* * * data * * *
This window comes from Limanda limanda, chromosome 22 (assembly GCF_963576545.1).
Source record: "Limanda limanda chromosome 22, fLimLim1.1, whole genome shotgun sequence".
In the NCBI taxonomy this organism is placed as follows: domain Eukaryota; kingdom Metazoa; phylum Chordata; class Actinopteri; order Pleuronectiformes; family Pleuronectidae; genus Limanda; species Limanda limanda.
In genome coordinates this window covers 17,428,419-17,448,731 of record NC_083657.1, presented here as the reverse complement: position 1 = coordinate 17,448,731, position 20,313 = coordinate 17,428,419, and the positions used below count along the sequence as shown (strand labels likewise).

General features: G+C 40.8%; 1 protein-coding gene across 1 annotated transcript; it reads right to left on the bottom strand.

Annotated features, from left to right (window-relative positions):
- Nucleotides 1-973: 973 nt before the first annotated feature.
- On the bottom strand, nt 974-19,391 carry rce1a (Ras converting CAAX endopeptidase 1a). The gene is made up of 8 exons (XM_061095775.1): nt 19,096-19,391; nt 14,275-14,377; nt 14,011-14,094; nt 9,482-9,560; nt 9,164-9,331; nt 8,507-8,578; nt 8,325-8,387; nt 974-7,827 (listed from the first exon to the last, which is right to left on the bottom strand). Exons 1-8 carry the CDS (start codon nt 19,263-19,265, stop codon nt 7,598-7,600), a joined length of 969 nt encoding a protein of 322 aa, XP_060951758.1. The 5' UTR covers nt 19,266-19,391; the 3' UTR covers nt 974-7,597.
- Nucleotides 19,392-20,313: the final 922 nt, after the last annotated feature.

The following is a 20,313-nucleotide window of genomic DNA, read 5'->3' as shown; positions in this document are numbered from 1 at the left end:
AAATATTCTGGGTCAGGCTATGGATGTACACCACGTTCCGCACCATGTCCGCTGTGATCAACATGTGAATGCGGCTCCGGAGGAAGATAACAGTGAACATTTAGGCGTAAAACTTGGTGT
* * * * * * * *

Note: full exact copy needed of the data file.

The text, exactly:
This window comes from Limanda limanda, chromosome 22 (assembly GCF_963576545.1).
Source record: "Limanda limanda chromosome 22, fLimLim1.1, whole genome shotgun sequence".
In the NCBI taxonomy this organism is placed as follows: domain Eukaryota; kingdom Metazoa; phylum Chordata; class Actinopteri; order Pleuronectiformes; family Pleuronectidae; genus Limanda; species Limanda limanda.
In genome coordinates this window covers 17,428,419-17,448,731 of record NC_083657.1, presented here as the reverse complement: position 1 = coordinate 17,448,731, position 20,313 = coordinate 17,428,419, and the positions used below count along the sequence as shown (strand labels likewise).

General features: G+C 40.8%; 1 protein-coding gene across 1 annotated transcript; it reads right to left on the bottom strand.

Annotated features, from left to right (window-relative positions):
- Nucleotides 1-973: 973 nt before the first annotated feature.
- On the bottom strand, nt 974-19,391 carry rce1a (Ras converting CAAX endopeptidase 1a). The gene is made up of 8 exons (XM_061095775.1): nt 19,096-19,391; nt 14,275-14,377; nt 14,011-14,094; nt 9,482-9,560; nt 9,164-9,331; nt 8,507-8,578; nt 8,325-8,387; nt 974-7,827 (listed from the first exon to the last, which is right to left on the bottom strand). Exons 1-8 carry the CDS (start codon nt 19,263-19,265, stop codon nt 7,598-7,600), a joined length of 969 nt encoding a protein of 322 aa, XP_060951758.1. The 5' UTR covers nt 19,266-19,391; the 3' UTR covers nt 974-7,597.
- Nucleotides 19,392-20,313: the final 922 nt, after the last annotated feature.

The following is a 20,313-nucleotide window of genomic DNA, read 5'->3' as shown; positions in this document are numbered from 1 at the left end:
AAATATTCTGGGTCAGGCTATGGATGTACACCACGTTCCGCACCATGTCCGCTGTGATCAACATGTGAATGCGGCTCCGGAGGAAGATAACAGTGAACATTTAGGCGTAAAACTTGGTGT